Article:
In the few times Shaunee is mentioned (which is usually so she can speak in the most over the top caricature of a sassy Black friend), or any other Black person, the words “mocha” “cappuccino” or “chocolate” will appear. I think the author may have copy and pasted her Starbucks order every time she described this woman. She’s Like Damien, this dubious racial fetishising is justified by Shaunee herself remarking “thank you for appreciating my blackness.” And comparing her to a beverage, apparently. Just because you have your marginalised characters agree with your poor word choice doesn’t make it ok. Shaunee also has “good hair” by which she means “long, straight hair” which is racially problematic to begin with. It’s further compounded by her deciding a Black woman in the enemy camp with “good hair” is definitely “wearing a weave.” Because she’s subtle like that.


Then we get to the portrayal of women – and before we do that we need to look at the caricatures who are Zoey’s enemies. And I say caricatures for a reason because of her friends are one dimensional sycophants (hilariously, this is how she refers to people who follow the big bad Mean Girl Aphrodite but, really, it’s a perfect description of Shaunee, Erin, Stevie Rae and Damien) then her enemies are such over-the-top terrible people that they may as well have twirly moustaches and black hats and spend their weekends tying women to train tracks. And this is relevant because, except for two (her ex-boyfriend who is a drunken, drug using, inept fool and her father who is a cookie-cutter religious patriarch, neither of whom are that influential in the story) all of these villains are women. This means this book is positively brimming with girl-hate – Zoey (and her minions) hate these terribad women and constantly refer to them in the most misogynist terms – slut, hag, ho, bitch, cow, constantly over and over. With an added bonus of Aphrodite’s top minions being the most blatant Straw Feminists you ever did see (they hate all men and want them to die! Because feminism!)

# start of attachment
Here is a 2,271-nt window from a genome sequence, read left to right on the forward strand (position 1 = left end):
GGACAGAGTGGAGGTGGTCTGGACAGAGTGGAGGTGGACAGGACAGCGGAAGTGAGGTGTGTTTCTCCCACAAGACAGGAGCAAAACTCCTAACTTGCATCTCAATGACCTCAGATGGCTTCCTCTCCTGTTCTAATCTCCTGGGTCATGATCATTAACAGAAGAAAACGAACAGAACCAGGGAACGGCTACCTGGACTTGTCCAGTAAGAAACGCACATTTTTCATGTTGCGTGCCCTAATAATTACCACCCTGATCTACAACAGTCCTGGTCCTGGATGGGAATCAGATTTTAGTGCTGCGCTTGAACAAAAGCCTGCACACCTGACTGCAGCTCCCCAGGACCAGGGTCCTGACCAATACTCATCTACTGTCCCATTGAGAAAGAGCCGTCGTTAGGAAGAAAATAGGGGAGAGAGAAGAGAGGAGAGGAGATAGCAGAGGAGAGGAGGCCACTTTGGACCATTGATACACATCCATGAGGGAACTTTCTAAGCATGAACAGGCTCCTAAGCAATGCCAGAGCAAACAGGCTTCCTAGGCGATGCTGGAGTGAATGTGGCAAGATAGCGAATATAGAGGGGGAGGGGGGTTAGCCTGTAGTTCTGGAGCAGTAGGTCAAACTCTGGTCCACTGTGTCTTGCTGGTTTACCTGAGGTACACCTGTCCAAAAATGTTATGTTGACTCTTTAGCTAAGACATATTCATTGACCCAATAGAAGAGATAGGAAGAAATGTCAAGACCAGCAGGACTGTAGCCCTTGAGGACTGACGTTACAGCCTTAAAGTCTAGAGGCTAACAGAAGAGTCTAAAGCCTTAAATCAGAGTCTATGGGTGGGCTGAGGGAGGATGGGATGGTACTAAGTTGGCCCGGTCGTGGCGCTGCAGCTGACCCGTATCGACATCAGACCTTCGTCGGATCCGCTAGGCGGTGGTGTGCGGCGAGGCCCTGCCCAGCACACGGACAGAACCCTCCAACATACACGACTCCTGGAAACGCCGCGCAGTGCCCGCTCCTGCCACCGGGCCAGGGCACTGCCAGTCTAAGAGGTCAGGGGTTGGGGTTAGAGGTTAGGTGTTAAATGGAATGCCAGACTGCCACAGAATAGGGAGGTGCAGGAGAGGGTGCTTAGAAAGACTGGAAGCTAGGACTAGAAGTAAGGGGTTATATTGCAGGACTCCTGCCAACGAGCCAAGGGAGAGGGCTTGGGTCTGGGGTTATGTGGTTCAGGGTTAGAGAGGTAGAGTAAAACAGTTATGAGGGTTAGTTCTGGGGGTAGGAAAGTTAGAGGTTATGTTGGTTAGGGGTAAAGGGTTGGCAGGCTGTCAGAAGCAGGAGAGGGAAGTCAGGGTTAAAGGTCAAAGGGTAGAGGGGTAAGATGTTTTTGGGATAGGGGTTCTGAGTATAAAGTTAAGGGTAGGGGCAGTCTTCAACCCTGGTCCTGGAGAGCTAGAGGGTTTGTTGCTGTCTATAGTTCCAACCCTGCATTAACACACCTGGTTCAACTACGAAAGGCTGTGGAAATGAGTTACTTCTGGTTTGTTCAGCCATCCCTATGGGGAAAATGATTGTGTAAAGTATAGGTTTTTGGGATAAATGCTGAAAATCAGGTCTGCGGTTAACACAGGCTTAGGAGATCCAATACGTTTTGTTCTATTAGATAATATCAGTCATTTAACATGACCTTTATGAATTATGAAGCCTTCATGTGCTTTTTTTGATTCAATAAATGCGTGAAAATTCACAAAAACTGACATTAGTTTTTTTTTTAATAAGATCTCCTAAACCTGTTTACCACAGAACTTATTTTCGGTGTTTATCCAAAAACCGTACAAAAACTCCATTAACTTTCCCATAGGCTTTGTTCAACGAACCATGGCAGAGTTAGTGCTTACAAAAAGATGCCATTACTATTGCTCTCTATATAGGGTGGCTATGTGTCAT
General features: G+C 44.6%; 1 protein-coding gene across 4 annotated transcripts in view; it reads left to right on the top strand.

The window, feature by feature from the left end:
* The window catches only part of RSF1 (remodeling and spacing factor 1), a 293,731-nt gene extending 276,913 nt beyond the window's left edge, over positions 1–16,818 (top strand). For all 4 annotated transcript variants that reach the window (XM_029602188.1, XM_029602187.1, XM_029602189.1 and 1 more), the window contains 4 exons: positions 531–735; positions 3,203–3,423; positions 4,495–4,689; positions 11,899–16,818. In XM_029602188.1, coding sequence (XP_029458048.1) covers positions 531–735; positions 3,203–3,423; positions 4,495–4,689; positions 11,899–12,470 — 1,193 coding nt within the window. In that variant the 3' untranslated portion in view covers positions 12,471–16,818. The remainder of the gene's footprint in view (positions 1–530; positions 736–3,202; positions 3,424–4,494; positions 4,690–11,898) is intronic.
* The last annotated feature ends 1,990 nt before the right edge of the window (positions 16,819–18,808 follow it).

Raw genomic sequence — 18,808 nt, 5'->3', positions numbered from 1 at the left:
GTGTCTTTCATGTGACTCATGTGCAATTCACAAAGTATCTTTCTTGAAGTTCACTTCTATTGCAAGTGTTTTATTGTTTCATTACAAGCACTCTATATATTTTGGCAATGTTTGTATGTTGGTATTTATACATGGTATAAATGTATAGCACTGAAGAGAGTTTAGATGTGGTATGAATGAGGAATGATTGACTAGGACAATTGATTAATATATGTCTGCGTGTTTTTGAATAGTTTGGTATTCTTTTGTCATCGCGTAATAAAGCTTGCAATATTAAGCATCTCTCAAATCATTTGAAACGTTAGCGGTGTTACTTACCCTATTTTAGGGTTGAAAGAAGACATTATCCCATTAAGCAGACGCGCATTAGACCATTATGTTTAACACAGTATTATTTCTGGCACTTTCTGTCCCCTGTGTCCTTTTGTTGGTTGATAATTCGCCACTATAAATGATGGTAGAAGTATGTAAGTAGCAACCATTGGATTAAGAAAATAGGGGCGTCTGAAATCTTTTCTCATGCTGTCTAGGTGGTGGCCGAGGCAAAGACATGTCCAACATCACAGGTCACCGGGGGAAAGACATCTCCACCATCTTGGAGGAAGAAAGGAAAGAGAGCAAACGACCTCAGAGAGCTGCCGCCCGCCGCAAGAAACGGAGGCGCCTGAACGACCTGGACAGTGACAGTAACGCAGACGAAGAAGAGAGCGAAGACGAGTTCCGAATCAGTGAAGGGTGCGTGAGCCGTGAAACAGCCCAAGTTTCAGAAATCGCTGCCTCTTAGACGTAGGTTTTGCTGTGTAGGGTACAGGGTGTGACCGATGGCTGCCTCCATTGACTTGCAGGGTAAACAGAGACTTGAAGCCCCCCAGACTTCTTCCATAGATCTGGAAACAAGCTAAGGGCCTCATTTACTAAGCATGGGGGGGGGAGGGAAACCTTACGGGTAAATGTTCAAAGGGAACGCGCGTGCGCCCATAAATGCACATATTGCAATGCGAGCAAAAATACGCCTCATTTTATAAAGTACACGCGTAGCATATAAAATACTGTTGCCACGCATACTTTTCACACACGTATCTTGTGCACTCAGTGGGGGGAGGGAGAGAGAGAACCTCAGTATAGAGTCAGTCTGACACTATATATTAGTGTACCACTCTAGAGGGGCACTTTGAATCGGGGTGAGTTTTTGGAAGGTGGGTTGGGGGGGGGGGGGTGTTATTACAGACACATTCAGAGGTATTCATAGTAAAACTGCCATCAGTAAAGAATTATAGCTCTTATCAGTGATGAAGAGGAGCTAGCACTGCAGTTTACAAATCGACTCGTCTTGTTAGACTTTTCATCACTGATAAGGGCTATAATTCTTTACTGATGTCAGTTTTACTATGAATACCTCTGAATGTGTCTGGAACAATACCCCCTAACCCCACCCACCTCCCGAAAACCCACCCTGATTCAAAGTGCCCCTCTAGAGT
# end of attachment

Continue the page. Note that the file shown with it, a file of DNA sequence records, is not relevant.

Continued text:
Aphrodite herself is so unbelievably awful that her special magical power, the one that actually gives her the leadership of the Dark Daughters (a special Mean Girls Clique and super influential), is one she actively suppresses and hides. Why? Because it gives her the power to foretell disasters and stop them. Because she is terribad evil she hides it because she doesn’t want to. No, really. She is that awful that she actually goes to great effort to NOT help people.


This book also has a very simple way to designate evil women as evil – they are even slightly sexual. Sexual women are the worst and this book contains completely unnecessary and ridiculous screeds against blow jobs (because oral sex is evil), Aphrodite is repeatedly attacked for being a “ho” and a “slut” (and she was first established as evil because she was trying to give said blow job therefore making her a slutjezebelhussy and therefore evil). I can’t stress enough how Aphrodite being sexual – from her clothes, from her dancing and, again, to the very first time we saw her being giving oral sex to a man saying no, is shown as evidence of her evil. And this could be a comment on consent, but since that man, the oh-so-over-the-top-dreamy-Eric (who smells like  - so apparently Zoey has a thing for decomposing wet leaves) is actually Zoey’s love interest it’s more a comment on how much better than Aphrodite Eric and Zoey are because they are not sex crazy sluthussyjezebels like Aphrodite. Or Zoey's sister - when arguing with her mother, Zoey decides to tell her that her older sister has "slept with half the football team". Classy Zoey.